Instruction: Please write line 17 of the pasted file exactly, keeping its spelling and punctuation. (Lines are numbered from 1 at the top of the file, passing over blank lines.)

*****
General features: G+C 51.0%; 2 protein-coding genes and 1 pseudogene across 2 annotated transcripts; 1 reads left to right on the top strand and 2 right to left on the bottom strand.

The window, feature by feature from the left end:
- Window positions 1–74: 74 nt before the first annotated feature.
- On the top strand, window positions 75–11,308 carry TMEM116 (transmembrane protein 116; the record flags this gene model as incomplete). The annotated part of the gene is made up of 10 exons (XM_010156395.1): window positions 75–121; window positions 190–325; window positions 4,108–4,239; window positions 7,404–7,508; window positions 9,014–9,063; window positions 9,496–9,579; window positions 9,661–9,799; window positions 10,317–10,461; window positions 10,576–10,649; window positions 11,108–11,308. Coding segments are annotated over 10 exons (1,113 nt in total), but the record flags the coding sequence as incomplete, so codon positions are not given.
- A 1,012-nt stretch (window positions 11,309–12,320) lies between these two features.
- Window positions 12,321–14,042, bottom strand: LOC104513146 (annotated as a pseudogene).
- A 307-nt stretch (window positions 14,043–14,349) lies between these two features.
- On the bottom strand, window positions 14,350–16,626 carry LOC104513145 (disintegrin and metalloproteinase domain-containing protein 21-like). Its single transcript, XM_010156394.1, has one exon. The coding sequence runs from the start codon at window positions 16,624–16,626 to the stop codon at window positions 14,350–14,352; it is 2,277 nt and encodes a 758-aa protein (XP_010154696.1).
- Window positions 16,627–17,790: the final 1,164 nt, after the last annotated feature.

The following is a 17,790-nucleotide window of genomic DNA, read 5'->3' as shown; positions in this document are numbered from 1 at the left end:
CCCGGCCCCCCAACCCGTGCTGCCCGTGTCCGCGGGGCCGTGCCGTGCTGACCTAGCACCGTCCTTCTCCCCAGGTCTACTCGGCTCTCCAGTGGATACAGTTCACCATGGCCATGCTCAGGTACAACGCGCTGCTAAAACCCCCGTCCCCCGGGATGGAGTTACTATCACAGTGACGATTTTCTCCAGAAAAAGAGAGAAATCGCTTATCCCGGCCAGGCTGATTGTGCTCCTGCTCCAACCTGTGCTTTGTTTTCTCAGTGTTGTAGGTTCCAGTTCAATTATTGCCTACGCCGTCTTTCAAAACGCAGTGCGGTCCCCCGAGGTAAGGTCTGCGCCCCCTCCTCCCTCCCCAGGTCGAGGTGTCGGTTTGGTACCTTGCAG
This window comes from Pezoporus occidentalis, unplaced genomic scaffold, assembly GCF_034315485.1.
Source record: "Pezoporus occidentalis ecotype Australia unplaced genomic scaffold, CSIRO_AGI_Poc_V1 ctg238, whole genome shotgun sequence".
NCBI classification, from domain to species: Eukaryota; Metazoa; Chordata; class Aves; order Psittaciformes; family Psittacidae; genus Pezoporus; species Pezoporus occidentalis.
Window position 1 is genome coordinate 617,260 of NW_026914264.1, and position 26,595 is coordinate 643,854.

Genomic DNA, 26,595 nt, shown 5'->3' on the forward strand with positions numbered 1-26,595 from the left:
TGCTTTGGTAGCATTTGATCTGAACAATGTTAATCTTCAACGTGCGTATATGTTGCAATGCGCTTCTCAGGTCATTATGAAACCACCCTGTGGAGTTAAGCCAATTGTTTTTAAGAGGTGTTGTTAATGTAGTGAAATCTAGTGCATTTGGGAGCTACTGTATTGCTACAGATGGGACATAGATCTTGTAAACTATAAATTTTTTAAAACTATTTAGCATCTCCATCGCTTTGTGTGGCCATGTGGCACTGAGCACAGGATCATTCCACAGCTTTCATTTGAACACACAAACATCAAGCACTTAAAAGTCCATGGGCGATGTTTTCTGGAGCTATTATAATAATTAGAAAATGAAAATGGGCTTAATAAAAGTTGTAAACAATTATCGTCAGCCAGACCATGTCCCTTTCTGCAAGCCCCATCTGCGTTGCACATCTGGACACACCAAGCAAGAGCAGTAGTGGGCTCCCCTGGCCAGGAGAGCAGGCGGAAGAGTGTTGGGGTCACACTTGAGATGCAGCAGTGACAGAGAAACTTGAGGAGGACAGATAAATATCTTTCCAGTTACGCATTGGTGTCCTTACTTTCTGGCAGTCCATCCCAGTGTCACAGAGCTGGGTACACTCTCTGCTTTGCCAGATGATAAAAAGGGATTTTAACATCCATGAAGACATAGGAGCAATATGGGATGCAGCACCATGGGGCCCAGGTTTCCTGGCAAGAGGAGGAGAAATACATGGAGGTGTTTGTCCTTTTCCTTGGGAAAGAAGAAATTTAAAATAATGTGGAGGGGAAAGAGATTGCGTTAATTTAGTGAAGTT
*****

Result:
TGCTTTGGTAGCATTTGATCTGAACAATGTTAATCTTCAACGTGCGTATATGTTGCAATGCGCTTCTCAGGTCATTATGAAACCACCCTGTGGAGTTAAGCCAATTGTTTTTAAGAGGTGTTGTTAATGTAGTGAAATCTAGTGCATTTGGGAGCTACTGTATTGCTACAGATGGGACATAGATCTTGTAAACTATAAATTTTTTAAAACTATTTAGCATCTCCATCGCTTTGTGTGGCCATGTGGCACTGAGCACAGGATCATTCCACAGCTTTCATTTGAACACACAAACATCAAGCACTTAAAAGTCCATGGGCGATGTTTTCTGGAGCTATTATAATAATTAGAAAATGAAAATGGGCTTAATAAAAGTTGTAAACAATTATCGTCAGCCAGACCATGTCCCTTTCTGCAAGCCCCATCTGCGTTGCACATCTGGACACACCAAGCAAGAGCAGTAGTGGGCTCCCCTGGCCAGGAGAGCAGGCGGAAGAGTGTTGGGGTCACACTTGAGATGCAGCAGTGACAGAGAAACTTGAGGAGGACAGATAAATATCTTTCCAGTTACGCATTGGTGTCCTTACTTTCTGGCAGTCCATCCCAGTGTCACAGAGCTGGGTACACTCTCTGCTTTGCCAGATGATAAAAAGGGATTTTAACATCCATGAAGACATAGGAGCAATATGGGATGCAGCACCATGGGGCCCAGGTTTCCTGGCAAGAGGAGGAGAAATACATGGAGGTGTTTGTCCTTTTCCTTGGGAAAGAAGAAATTTAAAATAATGTGGAGGGGAAAGAGATTGCGTTAATTTAGTGAAGTT